Submitted by Taps Coogan on the 16th of January 2017 to The Sounding Line
An enormous amount has been made of the increase in interest rates and inflation since the November 8th election of Donald Trump as President of the US (here, here, here, here, here, etc…). There is no doubt that benchmark 10-Year US Treasury yields have surged strongly since Trump’s election. However, it is important to note that increased inflation expectations are still just that: expectations. The Fed’s consumer price index data is calculated monthly and the most recent month of November (election month) showed a decrease in monthly CPI growth compared to October.
The current long term trend of declining interest rates and inflation is rooted all the way back in 1981 when the 10-Year yields reached a monthly high over 15%. When one takes a long term perspective on interest rates (see the chart below), it becomes clear that the post-election surge in 10-Year yields has not fundamentally altered the downward trend yet but it has brought rates to a critical level. The possibility now exists for a breakthrough that could end the long term declining trend.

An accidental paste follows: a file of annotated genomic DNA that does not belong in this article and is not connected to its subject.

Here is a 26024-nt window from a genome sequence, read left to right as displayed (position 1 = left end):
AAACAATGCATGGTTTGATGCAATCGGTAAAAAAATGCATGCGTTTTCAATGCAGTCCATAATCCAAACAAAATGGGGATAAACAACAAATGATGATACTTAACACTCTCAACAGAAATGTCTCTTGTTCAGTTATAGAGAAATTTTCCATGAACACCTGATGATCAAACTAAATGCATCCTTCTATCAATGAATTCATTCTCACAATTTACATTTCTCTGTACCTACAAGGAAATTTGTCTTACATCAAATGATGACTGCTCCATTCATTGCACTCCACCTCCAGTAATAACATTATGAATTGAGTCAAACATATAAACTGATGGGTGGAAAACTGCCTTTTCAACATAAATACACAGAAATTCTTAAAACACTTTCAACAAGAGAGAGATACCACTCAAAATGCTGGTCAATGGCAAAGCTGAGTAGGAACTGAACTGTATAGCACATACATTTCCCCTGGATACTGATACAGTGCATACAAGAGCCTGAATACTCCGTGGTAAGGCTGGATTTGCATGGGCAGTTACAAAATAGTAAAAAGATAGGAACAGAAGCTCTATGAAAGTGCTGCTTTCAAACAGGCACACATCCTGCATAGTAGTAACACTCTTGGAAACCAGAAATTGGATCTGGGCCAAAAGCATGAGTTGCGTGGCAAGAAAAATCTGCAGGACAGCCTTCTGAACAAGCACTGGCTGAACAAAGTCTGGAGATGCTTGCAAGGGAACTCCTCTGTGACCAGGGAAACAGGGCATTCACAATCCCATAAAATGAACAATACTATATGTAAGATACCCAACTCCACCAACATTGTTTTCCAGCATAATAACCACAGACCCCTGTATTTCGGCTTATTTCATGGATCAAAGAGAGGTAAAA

As a number of analysts have noted, significant attention should be focused on whether interest rates break to higher levels (see Bond King Bill Gross here). That could mark the transition to a long term bond bear market or a retesting of the lows, a move that would see flat to declining rates through 2017, before the 36 year bond bull market truly, finally, dies.